Ziortza Gandarias Beldarrain, an assistant professor in the Department of World Languages, attended the 16th International Conference of Exilioa eta Humanitateak (Exile and Humanities) in Donostia-San Sebastián in the Basque Country in November.
The conference was organized and sponsored by many institutions in the Basque Country, the United States and Spain: Hamaika Bide Elkartea; Center for Basque Studies (University of Nevada Reno); University of the Basque Country; University of Deusto; The Basque government; The Gipuzkoa Provincial Council; San Sebastián City Hall, Gogora; and the Spanish government.
The conference’s main focus was to analyze and debate the pathway made in exile by Basque culture during the 40 years of Franco Dictatorship (1939-1975). This conference brought together academics, philosophers, writers and those who had experienced exile.
Gandarias Beldarrain presented a paper titled “Jokin Zaitegi: Erbestetik Euskal Komunitate Irudikatua Eraikitzen” (Jokin Zaitegi: Building the Basque Imagined Community from the Exile). The paper examined how Zaitegi, an exiled Jesuit priest, was able to develop a network of fellow Basque intellectuals to save and rebuild the defeated Basque Country through the Basque language. In order to pursue this goal, Zaitegi created Euzko-Gogoa (Basque-Will), the first magazine written entirely in the Basque language, published in Guatemala between 1950-1960.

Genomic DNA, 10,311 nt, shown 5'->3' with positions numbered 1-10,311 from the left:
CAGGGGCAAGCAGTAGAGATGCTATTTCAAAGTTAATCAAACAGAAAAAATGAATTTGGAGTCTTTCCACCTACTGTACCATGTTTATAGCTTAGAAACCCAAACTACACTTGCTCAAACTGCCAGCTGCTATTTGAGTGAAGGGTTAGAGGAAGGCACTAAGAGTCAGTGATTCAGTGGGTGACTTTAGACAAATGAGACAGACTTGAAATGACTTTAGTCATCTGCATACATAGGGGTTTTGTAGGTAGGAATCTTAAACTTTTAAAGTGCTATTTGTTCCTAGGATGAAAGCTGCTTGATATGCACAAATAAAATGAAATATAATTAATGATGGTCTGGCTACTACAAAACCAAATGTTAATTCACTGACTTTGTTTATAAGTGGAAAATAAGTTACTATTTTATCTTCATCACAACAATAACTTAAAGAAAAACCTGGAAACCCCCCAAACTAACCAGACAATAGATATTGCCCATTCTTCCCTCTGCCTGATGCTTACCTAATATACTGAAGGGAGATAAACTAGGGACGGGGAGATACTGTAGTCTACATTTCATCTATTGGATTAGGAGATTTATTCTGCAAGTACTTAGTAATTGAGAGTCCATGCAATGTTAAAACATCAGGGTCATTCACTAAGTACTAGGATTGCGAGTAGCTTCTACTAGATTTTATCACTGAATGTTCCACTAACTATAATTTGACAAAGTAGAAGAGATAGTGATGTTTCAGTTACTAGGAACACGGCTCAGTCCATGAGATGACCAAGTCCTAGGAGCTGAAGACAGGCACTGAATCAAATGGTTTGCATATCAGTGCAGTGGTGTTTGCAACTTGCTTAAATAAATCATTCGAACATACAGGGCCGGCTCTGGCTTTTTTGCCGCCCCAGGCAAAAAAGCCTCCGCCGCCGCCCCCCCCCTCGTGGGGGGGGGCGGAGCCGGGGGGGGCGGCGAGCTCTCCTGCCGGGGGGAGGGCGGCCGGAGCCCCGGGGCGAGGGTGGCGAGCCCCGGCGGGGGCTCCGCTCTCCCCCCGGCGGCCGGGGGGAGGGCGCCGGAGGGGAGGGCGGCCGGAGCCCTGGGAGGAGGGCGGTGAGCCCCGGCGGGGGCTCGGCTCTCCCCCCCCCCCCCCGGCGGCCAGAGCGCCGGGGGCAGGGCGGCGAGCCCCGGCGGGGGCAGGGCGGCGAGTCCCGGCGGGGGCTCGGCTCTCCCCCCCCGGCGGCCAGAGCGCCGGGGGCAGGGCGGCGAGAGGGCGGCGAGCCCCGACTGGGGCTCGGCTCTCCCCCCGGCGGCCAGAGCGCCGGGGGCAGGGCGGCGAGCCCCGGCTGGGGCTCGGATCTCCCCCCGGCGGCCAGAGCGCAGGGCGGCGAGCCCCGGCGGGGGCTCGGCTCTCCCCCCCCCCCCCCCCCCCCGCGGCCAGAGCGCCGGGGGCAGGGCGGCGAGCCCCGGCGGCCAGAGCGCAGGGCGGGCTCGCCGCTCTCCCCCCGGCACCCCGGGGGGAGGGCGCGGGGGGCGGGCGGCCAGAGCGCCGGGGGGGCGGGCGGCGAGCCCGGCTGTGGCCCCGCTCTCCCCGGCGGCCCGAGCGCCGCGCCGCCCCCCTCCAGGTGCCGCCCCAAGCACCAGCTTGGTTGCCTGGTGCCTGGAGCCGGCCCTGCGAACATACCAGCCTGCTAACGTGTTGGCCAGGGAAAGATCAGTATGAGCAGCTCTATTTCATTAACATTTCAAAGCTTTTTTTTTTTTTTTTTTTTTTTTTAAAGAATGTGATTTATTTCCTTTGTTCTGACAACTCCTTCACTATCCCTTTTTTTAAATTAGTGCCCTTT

This magazine became a platform for building an imagined community that could be a reference for the future Basque nation. Gandarias focused on the importance of place in the case of Euzko-Gogoa Guatemala, showing how it became the archetype of freedom, a place where the Basque culture found space to grow and build an imagined community, and where exile became a fundamental pillar for the modernization and development of Basque culture and literature.